Oh what a Happy Valentine’s Day post! But I’m talking about corporate separations–mergers that are unhappy from the get go and what it looks like when a separation–not a divorce, but a separation–happens. I’m in the middle of one right now and as the consulting entity, I have the pleasure of being no one’s friend and everyone’s potential enemy.
So, why do merged companies separate and what does it look like? In this instance, I think it looks a little like The Perfect Storm in that several key things have conspired to make both companies point the accusing finger at the other side and as any good psychologist knows, no marriage can survive that level of blame and resentment.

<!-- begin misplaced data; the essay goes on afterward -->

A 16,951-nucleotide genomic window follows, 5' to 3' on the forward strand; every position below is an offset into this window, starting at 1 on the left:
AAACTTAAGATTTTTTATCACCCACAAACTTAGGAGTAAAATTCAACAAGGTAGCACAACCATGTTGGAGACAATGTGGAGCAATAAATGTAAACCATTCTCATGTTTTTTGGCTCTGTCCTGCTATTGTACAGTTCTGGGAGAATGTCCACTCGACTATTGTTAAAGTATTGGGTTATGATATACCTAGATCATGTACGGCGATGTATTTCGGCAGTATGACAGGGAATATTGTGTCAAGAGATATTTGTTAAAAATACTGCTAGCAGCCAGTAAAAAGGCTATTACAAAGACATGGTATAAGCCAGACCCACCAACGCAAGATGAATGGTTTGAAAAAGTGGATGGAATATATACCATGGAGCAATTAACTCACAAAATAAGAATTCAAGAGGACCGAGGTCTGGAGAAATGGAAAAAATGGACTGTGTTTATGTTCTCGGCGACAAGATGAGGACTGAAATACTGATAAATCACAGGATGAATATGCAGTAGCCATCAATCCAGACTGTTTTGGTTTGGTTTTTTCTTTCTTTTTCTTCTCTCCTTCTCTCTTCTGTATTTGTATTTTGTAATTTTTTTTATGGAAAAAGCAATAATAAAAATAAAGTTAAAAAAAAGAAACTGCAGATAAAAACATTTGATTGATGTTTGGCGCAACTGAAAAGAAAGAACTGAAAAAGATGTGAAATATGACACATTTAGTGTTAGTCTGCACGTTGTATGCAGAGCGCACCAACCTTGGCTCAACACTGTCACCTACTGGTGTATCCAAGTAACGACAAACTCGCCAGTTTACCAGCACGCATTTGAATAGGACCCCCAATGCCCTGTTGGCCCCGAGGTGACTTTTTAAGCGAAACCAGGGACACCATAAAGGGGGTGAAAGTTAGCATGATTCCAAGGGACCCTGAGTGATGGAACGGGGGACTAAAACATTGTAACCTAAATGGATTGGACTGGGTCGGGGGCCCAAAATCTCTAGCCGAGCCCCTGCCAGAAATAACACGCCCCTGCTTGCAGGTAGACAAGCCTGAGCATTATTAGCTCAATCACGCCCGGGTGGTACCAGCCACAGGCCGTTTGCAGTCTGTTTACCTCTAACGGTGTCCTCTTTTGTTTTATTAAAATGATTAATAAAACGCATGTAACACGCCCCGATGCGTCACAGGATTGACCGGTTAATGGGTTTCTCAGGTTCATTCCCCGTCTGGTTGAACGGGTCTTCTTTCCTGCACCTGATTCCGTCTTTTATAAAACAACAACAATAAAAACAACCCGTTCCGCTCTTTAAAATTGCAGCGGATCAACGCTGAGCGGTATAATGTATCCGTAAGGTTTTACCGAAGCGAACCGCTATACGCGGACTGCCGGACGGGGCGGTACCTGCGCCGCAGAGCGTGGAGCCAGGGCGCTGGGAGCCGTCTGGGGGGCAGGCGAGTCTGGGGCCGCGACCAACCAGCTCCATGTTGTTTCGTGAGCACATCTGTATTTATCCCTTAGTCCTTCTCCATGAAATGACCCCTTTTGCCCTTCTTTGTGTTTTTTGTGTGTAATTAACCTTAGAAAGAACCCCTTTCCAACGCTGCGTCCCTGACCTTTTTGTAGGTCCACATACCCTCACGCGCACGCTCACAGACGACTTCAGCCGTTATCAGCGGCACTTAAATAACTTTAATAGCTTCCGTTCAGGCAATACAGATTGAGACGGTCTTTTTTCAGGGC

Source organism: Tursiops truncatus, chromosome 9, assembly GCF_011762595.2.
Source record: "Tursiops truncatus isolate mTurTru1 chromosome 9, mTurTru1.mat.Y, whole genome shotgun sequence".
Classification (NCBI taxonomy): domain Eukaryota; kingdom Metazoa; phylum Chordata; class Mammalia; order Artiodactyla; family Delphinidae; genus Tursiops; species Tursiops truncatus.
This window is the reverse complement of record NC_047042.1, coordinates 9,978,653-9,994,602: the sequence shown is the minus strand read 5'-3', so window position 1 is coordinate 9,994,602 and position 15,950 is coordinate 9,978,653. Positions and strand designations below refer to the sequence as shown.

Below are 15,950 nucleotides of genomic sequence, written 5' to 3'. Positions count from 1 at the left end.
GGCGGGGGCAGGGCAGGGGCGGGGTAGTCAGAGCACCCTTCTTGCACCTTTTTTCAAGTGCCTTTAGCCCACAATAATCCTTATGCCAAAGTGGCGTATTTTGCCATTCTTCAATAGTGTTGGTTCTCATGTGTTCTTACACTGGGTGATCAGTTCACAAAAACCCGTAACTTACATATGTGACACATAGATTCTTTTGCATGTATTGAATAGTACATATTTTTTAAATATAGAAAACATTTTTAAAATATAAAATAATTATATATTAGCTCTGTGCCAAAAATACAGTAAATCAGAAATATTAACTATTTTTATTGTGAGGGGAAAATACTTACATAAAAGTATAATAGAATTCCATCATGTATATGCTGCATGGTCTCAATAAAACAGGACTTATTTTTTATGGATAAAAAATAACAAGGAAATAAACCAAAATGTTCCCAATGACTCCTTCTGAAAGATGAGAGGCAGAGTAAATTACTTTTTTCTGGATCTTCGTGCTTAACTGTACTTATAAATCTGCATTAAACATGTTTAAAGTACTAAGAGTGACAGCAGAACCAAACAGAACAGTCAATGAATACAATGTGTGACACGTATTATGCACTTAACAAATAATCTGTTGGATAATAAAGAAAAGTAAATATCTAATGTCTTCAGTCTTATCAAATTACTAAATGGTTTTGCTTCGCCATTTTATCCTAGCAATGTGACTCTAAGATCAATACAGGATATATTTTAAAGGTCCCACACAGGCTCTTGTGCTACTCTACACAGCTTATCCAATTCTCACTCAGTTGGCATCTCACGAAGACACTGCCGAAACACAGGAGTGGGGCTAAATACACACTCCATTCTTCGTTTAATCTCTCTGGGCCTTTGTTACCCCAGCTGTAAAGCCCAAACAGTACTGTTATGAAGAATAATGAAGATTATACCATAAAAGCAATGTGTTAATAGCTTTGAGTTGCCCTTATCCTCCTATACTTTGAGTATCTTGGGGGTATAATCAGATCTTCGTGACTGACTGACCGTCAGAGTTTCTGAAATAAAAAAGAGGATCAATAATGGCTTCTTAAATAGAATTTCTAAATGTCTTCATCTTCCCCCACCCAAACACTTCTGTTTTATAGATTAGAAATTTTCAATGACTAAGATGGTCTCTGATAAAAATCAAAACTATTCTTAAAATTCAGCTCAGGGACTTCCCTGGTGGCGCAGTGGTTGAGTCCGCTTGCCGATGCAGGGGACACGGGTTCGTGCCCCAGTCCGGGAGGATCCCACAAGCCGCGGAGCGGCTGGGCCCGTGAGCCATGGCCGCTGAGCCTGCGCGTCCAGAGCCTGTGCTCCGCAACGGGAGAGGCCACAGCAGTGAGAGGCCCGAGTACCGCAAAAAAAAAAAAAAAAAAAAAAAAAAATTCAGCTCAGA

First, the business models don’t agree as much as originally thought; second the business climate takes a turn for the worse; third, all those little and big changes foisted on the smaller business by the larger have created sizeable internal distrust and resentment which all comes to the fore when the pressure gets turned up, as it does when business climates go south and revenues are not what they should be.
I don’t have any solution for this kind of situation except to try and keep everyone in the boat until the storm passes. Even if they aren’t speaking to each other, no on goes over until cooler minds prevail. How to accomplish this? Communication is key–don’t leave parties out of communication, even if it’s oh so tempting. Keep communication clear and to the point without editorializing. Don’t take the hook even if it seems logical–tomorrow you’ll look back and realize it was a trick.
All this is human nature and best interaction practices, of course, but incredibly difficult to maintain in the middle of high stress. It’s as if the molecules are just flying around and haven’t yet formed a cohesive whole–until such time, it’s best to avoid adding any more energy to the situation than is necessary.
Happy Valentine’s Day!